A workingman and his wife are slow-dancing in the kitchen of their tenement apartment, with a portable Victrola beating time at 78 revolutions per minute. The man stares over his partner’s shoulder at nothing in particular, while his partner, her head inclined, closes her eyes. Neither one is smiling. If the coal merchant’s calendar behind them could be read, you could certainly see why: the year is 1935, nearly a quarter of the nation is jobless, and this couple — whoever they may be, auto workers from Michigan, rubber workers from Ohio, coal miners from Kentucky — may be close to destitution.
The artist who drew this scene was a nineteen-year old girl named Pele deLappe. The daughter of a San Francisco advertising illustrator known for his acid caricatures of William Randolph Hearst, deLappe was a strikingly attractive brunette: tall and slender, with the slightly elongated features of a Mannerist’s Madonna. She had already put art school behind her and was producing work that an accomplished journeyman would envy. She was on the verge of a remarkably varied career as an artist and social activist — a career she recounts in her witty, entertaining, and far-too-brief memoir, Pele: A Passionate Journey through Art and the Red Press.
DeLappe was a prodigy. In 1931, her talent for drawing won her a place at the Art Students League, in whose Manhattan studios she learned lithography, soon to become her preferred medium. She was only fifteen. She studied under Kenneth Hayes Miller, whose insistence on technical competence she took to heart. Miller was arguably the most influential art teacher of his generation, and his dismissive appraisal of her talent betrayed his contempt for women artists. “That’s fine,” he said on inspecting one of her lithographs — five of which now belong to San Francisco’s prestigious Achenbach Collection — “but of course you’ll only end up having babies.”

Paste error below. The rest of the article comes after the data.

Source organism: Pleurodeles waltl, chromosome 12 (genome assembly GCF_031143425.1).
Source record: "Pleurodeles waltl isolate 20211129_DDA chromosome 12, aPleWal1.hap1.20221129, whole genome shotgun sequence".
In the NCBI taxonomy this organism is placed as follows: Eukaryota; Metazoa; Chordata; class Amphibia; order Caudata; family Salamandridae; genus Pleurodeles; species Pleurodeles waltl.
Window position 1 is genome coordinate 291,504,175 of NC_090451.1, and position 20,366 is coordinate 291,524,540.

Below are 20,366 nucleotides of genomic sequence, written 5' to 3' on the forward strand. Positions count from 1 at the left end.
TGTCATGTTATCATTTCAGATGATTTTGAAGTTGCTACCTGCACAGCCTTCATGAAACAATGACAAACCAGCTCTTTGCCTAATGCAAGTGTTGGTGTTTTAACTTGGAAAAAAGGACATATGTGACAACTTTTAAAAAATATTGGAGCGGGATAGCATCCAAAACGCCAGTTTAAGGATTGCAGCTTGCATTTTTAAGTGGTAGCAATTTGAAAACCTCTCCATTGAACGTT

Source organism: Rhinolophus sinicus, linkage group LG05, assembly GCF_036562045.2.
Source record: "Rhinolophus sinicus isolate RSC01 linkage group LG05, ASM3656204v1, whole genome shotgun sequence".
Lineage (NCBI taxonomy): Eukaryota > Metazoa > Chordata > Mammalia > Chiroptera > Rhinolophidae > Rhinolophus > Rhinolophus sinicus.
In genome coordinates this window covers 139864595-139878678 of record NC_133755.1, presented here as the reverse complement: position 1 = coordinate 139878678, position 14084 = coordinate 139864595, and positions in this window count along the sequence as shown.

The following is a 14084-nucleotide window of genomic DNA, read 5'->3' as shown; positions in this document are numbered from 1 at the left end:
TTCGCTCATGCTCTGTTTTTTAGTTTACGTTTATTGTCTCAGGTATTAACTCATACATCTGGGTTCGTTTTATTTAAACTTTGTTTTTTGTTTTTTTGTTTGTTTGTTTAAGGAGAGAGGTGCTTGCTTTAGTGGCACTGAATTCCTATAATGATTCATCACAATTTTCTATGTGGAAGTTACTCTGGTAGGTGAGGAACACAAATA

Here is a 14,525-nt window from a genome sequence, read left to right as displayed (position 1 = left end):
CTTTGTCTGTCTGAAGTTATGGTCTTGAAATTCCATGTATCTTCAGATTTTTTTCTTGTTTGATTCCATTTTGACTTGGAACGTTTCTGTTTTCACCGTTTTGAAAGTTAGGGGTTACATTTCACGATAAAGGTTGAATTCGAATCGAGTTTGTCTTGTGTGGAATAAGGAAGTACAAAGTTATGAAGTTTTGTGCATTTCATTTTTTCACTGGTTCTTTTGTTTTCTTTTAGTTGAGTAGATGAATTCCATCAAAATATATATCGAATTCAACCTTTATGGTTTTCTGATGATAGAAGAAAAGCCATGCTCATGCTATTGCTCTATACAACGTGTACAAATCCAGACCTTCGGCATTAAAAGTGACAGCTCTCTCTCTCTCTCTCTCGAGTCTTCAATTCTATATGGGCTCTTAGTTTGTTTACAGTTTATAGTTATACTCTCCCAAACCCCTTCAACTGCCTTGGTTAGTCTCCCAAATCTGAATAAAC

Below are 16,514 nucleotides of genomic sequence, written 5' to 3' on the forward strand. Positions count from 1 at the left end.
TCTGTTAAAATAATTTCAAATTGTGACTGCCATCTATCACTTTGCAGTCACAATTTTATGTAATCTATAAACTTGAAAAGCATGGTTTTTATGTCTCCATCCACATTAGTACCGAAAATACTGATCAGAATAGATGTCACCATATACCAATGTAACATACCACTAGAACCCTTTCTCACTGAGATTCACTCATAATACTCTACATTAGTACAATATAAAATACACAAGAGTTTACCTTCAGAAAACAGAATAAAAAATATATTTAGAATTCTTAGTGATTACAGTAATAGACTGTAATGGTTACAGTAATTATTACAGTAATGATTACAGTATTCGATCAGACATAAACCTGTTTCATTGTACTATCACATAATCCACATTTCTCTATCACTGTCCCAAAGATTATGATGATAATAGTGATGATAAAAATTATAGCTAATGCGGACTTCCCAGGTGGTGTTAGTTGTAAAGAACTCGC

DeLappe soon won the admiration of a greater painter: the tough-talking (and Yale-educated) Reginald Marsh, whom Time magazine would soon acclaim as the greatest of the “Urban Regionalists.” She accompanied Marsh on his drawing tours of Coney Island and lower Manhattan, sketching bathers, park goers, and burlesque dancers. They visited dance marathons to draw the exhausted, half-comatose contestants dance for a few dollars’ winnings. Both loved to draw the nude, and Marsh was a master anatomist. For deLappe, Marsh was the epitome of The Great Artist, and her lively style mirrored his so closely that, some years later, one of her Coney Island paintings was mistakenly sold as a Marsh.
Another major influence was the Mexican muralist Diego Rivera, whose militant credo — “Art is a weapon for justice” — she adopted as her own. In 1933, she posed for Rivera’s Rockefeller Center mural. Like the mural’s other models, she saw her image razed when the Rockefellers, peeved by Rivera’s refusal to paint over a portrait of Lenin, ordered the fresco hammered to pieces. She befriended Rivera’s wife, Frida Kahlo, with whom she drew “outrageous fantasies” — “the bloodiest things we could think of,” in Kahlo’s words — fantasies that Rivera appropriated for his own collections. His faith in the transformative power of art moved deLappe. So did his stubbornness: as if to spite the Rockefellers, he painted the ruined frescos again in Mexico City’s Museum of Fine Arts.